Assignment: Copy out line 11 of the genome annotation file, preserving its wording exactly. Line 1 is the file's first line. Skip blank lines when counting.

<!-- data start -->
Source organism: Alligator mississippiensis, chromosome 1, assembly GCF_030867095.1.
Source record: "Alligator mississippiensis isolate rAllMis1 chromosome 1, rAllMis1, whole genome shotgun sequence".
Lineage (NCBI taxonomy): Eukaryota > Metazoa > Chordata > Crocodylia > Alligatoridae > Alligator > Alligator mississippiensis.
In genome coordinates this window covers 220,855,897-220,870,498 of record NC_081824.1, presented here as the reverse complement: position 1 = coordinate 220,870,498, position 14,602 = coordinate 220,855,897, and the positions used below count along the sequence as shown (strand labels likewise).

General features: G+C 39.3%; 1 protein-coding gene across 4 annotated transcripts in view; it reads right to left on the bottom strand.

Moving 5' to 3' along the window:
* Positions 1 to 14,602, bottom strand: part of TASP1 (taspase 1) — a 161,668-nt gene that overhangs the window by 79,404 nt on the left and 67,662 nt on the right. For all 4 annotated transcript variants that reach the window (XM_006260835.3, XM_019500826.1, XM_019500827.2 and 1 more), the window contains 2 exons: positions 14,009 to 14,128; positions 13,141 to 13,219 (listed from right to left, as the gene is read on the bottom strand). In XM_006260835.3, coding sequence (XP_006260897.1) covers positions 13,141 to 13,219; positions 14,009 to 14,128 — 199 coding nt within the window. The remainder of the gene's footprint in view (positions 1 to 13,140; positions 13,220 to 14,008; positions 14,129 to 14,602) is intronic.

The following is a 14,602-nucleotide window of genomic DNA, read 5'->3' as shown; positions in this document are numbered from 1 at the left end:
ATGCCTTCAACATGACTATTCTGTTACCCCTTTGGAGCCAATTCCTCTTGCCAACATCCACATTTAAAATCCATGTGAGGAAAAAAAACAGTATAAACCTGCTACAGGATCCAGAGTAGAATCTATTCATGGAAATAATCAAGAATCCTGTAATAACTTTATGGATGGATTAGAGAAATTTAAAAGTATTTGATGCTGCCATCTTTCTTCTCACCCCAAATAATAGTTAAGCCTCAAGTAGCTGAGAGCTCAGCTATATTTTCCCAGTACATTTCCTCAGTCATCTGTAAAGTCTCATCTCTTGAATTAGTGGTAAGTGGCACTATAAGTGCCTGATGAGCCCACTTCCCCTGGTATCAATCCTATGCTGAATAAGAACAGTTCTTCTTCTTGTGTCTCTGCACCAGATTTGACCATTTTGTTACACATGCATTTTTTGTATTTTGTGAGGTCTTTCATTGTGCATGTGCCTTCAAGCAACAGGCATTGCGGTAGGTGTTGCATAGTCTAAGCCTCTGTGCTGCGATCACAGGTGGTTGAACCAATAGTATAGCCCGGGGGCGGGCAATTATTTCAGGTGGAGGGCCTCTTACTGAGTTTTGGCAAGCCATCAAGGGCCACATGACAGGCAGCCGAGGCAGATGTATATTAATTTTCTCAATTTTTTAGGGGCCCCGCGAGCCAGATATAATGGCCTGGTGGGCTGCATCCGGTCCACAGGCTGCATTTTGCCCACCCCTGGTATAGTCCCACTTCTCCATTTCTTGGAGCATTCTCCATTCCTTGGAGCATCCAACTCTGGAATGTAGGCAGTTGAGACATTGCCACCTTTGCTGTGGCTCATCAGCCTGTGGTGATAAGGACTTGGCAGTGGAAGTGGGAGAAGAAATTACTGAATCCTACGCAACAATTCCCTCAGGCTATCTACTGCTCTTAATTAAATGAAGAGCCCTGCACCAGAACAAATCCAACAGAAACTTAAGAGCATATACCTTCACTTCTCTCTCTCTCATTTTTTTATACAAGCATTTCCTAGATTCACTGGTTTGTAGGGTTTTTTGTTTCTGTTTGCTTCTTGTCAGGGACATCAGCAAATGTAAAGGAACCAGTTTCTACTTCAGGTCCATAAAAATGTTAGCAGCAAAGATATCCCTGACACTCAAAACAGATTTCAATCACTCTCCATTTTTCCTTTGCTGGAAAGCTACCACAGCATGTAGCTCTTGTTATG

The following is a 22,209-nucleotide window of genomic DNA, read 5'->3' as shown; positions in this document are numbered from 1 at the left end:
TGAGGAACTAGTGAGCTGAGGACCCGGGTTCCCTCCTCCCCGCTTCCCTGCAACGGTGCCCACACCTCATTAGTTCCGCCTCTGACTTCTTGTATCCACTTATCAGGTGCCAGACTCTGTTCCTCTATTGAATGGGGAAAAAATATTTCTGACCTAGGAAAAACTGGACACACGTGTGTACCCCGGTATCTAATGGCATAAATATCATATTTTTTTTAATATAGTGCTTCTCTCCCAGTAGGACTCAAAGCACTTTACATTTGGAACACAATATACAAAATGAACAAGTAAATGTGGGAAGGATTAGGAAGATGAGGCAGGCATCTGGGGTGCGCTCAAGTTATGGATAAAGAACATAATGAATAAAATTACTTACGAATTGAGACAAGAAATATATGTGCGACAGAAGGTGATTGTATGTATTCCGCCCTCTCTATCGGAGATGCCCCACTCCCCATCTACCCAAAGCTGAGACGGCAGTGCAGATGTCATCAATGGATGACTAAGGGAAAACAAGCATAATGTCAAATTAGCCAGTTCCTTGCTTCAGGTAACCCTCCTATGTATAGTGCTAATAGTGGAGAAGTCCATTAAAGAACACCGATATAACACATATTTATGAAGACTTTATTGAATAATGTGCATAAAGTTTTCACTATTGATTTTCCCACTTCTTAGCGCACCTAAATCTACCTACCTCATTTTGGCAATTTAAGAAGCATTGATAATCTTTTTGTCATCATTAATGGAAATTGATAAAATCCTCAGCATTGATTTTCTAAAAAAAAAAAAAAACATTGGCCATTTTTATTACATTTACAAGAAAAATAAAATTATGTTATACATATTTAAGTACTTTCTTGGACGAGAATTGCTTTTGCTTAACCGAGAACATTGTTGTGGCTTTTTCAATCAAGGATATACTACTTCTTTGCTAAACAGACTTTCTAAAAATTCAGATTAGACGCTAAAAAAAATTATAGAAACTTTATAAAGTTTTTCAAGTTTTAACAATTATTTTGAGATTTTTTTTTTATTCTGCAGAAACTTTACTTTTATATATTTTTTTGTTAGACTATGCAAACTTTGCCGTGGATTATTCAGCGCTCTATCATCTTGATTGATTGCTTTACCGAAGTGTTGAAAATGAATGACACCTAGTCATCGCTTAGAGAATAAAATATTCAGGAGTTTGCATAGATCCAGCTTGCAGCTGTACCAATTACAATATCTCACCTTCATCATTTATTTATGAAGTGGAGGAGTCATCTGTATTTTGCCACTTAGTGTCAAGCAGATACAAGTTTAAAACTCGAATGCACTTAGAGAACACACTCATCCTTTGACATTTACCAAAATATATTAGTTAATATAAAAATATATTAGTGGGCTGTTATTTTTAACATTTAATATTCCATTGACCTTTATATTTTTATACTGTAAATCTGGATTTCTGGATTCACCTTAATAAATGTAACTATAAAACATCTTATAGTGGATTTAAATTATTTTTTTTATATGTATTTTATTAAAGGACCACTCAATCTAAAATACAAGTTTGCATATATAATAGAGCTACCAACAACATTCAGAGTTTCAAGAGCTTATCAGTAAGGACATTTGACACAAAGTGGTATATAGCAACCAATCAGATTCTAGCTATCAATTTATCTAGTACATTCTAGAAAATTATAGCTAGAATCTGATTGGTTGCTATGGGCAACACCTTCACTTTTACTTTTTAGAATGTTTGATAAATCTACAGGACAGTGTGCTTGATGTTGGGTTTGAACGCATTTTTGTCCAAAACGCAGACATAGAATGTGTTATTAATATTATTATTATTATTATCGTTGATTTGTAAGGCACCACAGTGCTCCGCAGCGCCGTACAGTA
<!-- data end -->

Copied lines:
TGAGGAACTAGTGAGCTGAGGACCCGGGTTCCCTCCTCCCCGCTTCCCTGCAACGGTGCCCACACCTCATTAGTTCCGCCTCTGACTTCTTGTATCCACTTATCAGGTGCCAGACTCTGTTCCTCTATTGAATGGGGAAAAAATATTTCTGACCTAGGAAAAACTGGACACACGTGTGTACCCCGGTATCTAATGGCATAAATATCATATTTTTTTTAATATAGTGCTTCTCTCCCAGTAGGACTCAAAGCACTTTACATTTGGAACACAATATACAAAATGAACAAGTAAATGTGGGAAGGATTAGGAAGATGAGGCAGGCATCTGGGGTGCGCTCAAGTTATGGATAAAGAACATAATGAATAAAATTACTTACGAATTGAGACAAGAAATATATGTGCGACAGAAGGTGATTGTATGTATTCCGCCCTCTCTATCGGAGATGCCCCACTCCCCATCTACCCAAAGCTGAGACGGCAGTGCAGATGTCATCAATGGATGACTAAGGGAAAACAAGCATAATGTCAAATTAGCCAGTTCCTTGCTTCAGGTAACCCTCCTATGTATAGTGCTAATAGTGGAGAAGTCCATTAAAGAACACCGATATAACACATATTTATGAAGACTTTATTGAATAATGTGCATAAAGTTTTCACTATTGATTTTCCCACTTCTTAGCGCACCTAAATCTACCTACCTCATTTTGGCAATTTAAGAAGCATTGATAATCTTTTTGTCATCATTAATGGAAATTGATAAAATCCTCAGCATTGATTTTCTAAAAAAAAAAAAAAACATTGGCCATTTTTATTACATTTACAAGAAAAATAAAATTATGTTATACATATTTAAGTACTTTCTTGGACGAGAATTGCTTTTGCTTAACCGAGAACATTGTTGTGGCTTTTTCAATCAAGGATATACTACTTCTTTGCTAAACAGACTTTCTAAAAATTCAGATTAGACGCTAAAAAAAATTATAGAAACTTTATAAAGTTTTTCAAGTTTTAACAATTATTTTGAGATTTTTTTTTTATTCTGCAGAAACTTTACTTTTATATATTTTTTTGTTAGACTATGCAAACTTTGCCGTGGATTATTCAGCGCTCTATCATCTTGATTGATTGCTTTACCGAAGTGTTGAAAATGAATGACACCTAGTCATCGCTTAGAGAATAAAATATTCAGGAGTTTGCATAGATCCAGCTTGCAGCTGTACCAATTACAATATCTCACCTTCATCATTTATTTATGAAGTGGAGGAGTCATCTGTATTTTGCCACTTAGTGTCAAGCAGATACAAGTTTAAAACTCGAATGCACTTAGAGAACACACTCATCCTTTGACATTTACCAAAATATATTAGTTAATATAAAAATATATTAGTGGGCTGTTATTTTTAACATTTAATATTCCATTGACCTTTATATTTTTATACTGTAAATCTGGATTTCTGGATTCACCTTAATAAATGTAACTATAAAACATCTTATAGTGGATTTAAATTATTTTTTTTATATGTATTTTATTAAAGGACCACTCAATCTAAAATACAAGTTTGCATATATAATAGAGCTACCAACAACATTCAGAGTTTCAAGAGCTTATCAGTAAGGACATTTGACACAAAGTGGTATATAGCAACCAATCAGATTCTAGCTATCAATTTATCTAGTACATTCTAGAAAATTATAGCTAGAATCTGATTGGTTGCTATGGGCAACACCTTCACTTTTACTTTTTAGAATGTTTGATAAATCTACAGGACAGTGTGCTTGATGTTGGGTTTGAACGCATTTTTGTCCAAAACGCAGACATAGAATGTGTTATTAATATTATTATTATTATTATCGTTGATTTGTAAGGCACCACAGTGCTCCGCAGCGCCGTACAGTA